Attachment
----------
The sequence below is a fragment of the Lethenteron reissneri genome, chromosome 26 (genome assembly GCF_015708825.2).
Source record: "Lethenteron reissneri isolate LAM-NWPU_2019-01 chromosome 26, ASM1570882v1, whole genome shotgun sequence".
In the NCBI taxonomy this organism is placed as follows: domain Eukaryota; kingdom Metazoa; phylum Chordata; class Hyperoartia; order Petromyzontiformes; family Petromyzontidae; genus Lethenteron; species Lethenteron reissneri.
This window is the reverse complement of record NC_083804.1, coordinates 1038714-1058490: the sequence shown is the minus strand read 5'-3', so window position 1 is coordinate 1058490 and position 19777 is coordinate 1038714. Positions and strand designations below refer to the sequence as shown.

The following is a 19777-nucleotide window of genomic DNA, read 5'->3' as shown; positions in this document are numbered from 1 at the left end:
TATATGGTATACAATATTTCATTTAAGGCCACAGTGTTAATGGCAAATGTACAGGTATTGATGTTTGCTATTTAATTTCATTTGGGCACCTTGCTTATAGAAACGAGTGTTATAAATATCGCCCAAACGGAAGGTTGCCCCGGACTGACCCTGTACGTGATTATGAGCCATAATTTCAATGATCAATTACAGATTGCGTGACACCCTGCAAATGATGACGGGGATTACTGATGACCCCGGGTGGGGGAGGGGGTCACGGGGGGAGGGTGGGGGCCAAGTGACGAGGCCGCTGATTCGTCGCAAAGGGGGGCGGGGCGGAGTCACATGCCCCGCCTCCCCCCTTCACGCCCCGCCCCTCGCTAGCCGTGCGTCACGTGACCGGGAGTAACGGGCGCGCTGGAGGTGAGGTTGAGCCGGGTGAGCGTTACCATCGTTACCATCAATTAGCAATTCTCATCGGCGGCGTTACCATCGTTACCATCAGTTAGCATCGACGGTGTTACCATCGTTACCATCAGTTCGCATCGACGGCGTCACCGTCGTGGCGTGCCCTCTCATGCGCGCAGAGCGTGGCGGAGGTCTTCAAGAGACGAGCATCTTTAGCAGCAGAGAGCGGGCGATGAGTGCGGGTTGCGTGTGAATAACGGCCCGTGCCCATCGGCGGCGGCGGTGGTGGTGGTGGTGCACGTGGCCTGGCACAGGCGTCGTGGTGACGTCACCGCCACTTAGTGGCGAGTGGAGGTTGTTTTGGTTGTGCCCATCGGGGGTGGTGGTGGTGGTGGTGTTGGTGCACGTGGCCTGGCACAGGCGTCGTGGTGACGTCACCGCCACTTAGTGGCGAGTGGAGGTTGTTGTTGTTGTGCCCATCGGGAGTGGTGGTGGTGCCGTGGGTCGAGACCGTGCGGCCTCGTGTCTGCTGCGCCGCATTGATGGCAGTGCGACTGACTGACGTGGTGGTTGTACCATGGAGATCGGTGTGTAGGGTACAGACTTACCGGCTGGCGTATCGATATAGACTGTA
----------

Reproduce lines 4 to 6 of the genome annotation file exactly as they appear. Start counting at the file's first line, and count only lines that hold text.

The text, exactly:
This window is the reverse complement of record NC_083804.1, coordinates 1038714-1058490: the sequence shown is the minus strand read 5'-3', so window position 1 is coordinate 1058490 and position 19777 is coordinate 1038714. Positions and strand designations below refer to the sequence as shown.

The following is a 19777-nucleotide window of genomic DNA, read 5'->3' as shown; positions in this document are numbered from 1 at the left end:
TATATGGTATACAATATTTCATTTAAGGCCACAGTGTTAATGGCAAATGTACAGGTATTGATGTTTGCTATTTAATTTCATTTGGGCACCTTGCTTATAGAAACGAGTGTTATAAATATCGCCCAAACGGAAGGTTGCCCCGGACTGACCCTGTACGTGATTATGAGCCATAATTTCAATGATCAATTACAGATTGCGTGACACCCTGCAAATGATGACGGGGATTACTGATGACCCCGGGTGGGGGAGGGGGTCACGGGGGGAGGGTGGGGGCCAAGTGACGAGGCCGCTGATTCGTCGCAAAGGGGGGCGGGGCGGAGTCACATGCCCCGCCTCCCCCCTTCACGCCCCGCCCCTCGCTAGCCGTGCGTCACGTGACCGGGAGTAACGGGCGCGCTGGAGGTGAGGTTGAGCCGGGTGAGCGTTACCATCGTTACCATCAATTAGCAATTCTCATCGGCGGCGTTACCATCGTTACCATCAGTTAGCATCGACGGTGTTACCATCGTTACCATCAGTTCGCATCGACGGCGTCACCGTCGTGGCGTGCCCTCTCATGCGCGCAGAGCGTGGCGGAGGTCTTCAAGAGACGAGCATCTTTAGCAGCAGAGAGCGGGCGATGAGTGCGGGTTGCGTGTGAATAACGGCCCGTGCCCATCGGCGGCGGCGGTGGTGGTGGTGGTGCACGTGGCCTGGCACAGGCGTCGTGGTGACGTCACCGCCACTTAGTGGCGAGTGGAGGTTGTTTTGGTTGTGCCCATCGGGGGTGGTGGTGGTGGTGGTGTTGGTGCACGTGGCCTGGCACAGGCGTCGTGGTGACGTCACCGCCACTTAGTGGCGAGTGGAGGTTGTTGTTGTTGTGCCCATCGGGAGTGGTGGTGGTGCCGTGGGTCGAGACCGTGCGGCCTCGTGTCTGCTGCGCCGCATTGATGGCAGTGCGACTGACTGACGTGGTGGTTGTACCATGGAGATCGGTGTGTAGGGTACAGACTTACCGGCTGGCGTATCGATATAGACTGTA